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Global M&A reached $3.7 trillion in 2016, dropping 16%, and the number of deals increased slightly by 1% when compared to last year. While 2016 did not match 2015’s record-levels, activity was still robust. Compared to 2014, activity increased by 5%.

Activity in the fourth quarter reached $1.2 trillion with 13,504 deals announced, a 50% increase in deal value and 18% increase in the number of deals when compared to 3Q 2016. This year, there were a number of interesting deals to note, including the AT&T’s acquisition of Time Warner transactionVerizon’s deal with Yahoo, and GE Oil and Gas combining with Baker Hughes.

Click on the infographic for a closer look at M&A in 2016.

M&A Update Year End 2016 - Capstone Infographic

Happy New Year! We are excited to announce the 2017 webinar schedule and invite you to join us this year for these exciting events.

For over 20 years we have helped companies grow and educated business leaders on strategic growth through mergers and acquisitions. Each webinar is led by a seasoned M&A professional providing practical tools and tactics to accelerate your company’s growth. You can watch individual webinars or attend the entire program to earn the M&A U™ webinar certificate.

2017 Webinar Schedule

* Topics and dates subject to change
Photo Credit: Barn Images

The Street interviewed Capstone CEO David Braun for the article “Hollywood Reporter-Billboard Media Likes Sound of SpinMedia’s Music Brands.”

In the article David Braun analyzes the deal’s strategic rationale and discusses how traditional media businesses can continue to grow amidst a changing environment. As print media declines and digital media consumption rises, traditional publishing and communication companies must find new ways to stay relevant, capture market share and most importantly revenue.

Read the full article on The Street here: Hollywood Reporter-Billboard Media Likes Sound of SpinMedia’s Music Brands.”

When you think growing your business in 2017, you probably picture hiring more sales people, opening a new branch, developing additional products or acquiring state-of-the-art technology. Today I want to introduce a new concept for consideration: growing by exiting a business. Before you immediately dismiss the idea, take a moment to challenge your assumptions about company growth and allow yourself to be open to a new perspective. The reality is in some cases exiting may be the best path for growing your company.

Here are three ways exiting can help you grow.

  1. Get Focused – By exiting non-core business lines you can be focus on what you’re really good at. Take P&G for example. Over the last few years the company has adopted a strategic focus and shed over 105 brands in order to focus on 10 fast-growing categories. Shedding these non-core business lines will help P&G become more profitable. You may have some business lines you want to divest so that you can refocus your strategy and resources on what you truly excel at.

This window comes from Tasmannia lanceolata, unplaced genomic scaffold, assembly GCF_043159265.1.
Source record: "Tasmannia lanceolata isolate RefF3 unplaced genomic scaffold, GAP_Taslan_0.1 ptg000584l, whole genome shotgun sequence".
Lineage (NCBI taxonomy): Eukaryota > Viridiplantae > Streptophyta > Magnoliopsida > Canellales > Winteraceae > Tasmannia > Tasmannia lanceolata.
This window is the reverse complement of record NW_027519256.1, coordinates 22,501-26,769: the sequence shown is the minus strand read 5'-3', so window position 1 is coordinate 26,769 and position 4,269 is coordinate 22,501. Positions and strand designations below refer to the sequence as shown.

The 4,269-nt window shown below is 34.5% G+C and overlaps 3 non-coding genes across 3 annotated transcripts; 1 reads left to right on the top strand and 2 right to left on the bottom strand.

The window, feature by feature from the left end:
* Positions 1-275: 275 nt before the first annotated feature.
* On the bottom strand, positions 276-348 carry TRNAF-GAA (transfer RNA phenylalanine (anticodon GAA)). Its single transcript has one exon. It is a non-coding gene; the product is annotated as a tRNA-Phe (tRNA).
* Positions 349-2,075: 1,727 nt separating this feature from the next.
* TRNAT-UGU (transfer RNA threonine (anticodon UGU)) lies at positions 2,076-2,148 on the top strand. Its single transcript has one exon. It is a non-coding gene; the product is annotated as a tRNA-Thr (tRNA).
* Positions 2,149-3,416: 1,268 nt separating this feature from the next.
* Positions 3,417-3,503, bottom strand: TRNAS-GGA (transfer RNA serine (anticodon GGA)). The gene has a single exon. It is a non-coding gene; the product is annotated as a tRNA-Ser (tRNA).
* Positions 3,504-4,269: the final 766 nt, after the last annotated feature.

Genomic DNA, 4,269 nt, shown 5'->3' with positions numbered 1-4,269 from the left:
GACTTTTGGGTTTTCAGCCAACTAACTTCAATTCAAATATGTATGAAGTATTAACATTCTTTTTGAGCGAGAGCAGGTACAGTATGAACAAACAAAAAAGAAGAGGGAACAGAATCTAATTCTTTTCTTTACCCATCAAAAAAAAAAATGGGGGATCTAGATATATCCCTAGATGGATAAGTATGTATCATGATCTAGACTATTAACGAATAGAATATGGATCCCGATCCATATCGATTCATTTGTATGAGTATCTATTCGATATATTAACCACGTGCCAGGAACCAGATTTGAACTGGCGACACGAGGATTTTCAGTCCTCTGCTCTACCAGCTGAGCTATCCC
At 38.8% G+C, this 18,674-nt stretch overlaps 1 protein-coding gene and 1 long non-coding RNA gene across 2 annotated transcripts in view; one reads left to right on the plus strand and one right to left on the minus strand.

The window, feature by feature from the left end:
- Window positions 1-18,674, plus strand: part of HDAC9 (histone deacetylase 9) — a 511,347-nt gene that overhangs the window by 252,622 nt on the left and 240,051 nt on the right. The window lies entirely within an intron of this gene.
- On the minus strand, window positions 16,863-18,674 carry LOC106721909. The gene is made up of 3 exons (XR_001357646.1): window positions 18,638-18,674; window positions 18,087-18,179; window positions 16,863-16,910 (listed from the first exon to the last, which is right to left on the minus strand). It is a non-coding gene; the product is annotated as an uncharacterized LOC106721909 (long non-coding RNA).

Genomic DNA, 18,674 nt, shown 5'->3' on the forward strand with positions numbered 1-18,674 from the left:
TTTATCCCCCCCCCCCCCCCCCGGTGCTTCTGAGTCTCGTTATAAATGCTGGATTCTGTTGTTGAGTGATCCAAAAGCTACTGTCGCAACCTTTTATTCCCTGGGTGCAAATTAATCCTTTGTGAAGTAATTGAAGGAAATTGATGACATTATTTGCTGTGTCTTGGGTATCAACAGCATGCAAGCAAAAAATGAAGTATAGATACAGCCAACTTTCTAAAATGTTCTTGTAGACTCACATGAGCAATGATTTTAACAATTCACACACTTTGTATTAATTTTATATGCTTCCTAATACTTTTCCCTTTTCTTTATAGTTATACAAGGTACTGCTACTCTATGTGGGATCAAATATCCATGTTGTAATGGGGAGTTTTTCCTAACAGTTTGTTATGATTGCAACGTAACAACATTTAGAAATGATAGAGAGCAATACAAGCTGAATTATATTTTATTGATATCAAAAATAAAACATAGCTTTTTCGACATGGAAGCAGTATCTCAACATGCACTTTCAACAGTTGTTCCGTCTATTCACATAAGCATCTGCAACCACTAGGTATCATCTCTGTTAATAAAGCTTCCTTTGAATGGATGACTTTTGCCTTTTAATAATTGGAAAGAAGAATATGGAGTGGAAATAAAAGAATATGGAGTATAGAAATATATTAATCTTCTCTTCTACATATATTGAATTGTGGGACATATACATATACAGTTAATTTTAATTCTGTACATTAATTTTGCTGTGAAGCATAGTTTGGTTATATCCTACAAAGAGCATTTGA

2. Avoid Losses – If a part of your business is no longer profitable, you should evaluate whether or not you should keep going. Maintaining a business simply because you’ve always done so is not a good reason. The world changes and it may be that your customers no longer have a need for this product. For example, it would be crazy to continue manufacturing VCRs in today’s world.
  3. Grow Your Bottom Line – While overall sales or number of customers may shrink if you exit a market, your overall profit may grow. We once worked with an American manufacturer who made millions of die-casting products for various industrial customers. Unfortunately, many of their customers were purchasing cheaper products from China. Faced with this competition, our client decided to reinvent themselves into a maker of specialty components for the aerospace industry. They sold their old equipment and purchased the latest technology. As a result, their customer base shrunk tremendously, but profit rose.

When we hear the word “growth,” we automatically think about “more,” “bigger,” “expanding” not “less,” “smaller” or “shrinking.” While many would never consider exiting a business in order to grow, I encourage you to consider it as you develop your strategic growth plan.

Learn more about growing your business in our webinar 5 Options for Growth.

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2016 continued be a strategic, rather than a financial buyer’s market and strategic buyers deployed large cash reserves to pursue growth through M&A. Unlike financial buyers, which typically look for a three to five years return on investment, strategic buyers can afford to pay more due to their long-term focus.

The middle market has been eager to use M&A as a viable tool for growth. Despite a challenging economic environment, activity in the middle market remained stable in 2016, dropping only 3.5% in 3Q 2016.

As we close out 2016 and look forward to 2017, here is a roundup of the most popular posts of the year from the Successful Acquisitions blog.

  1. The Most Important Thing about M&A According to Warren Buffett
  2. 10 Signs You Should Walk Away from a Deal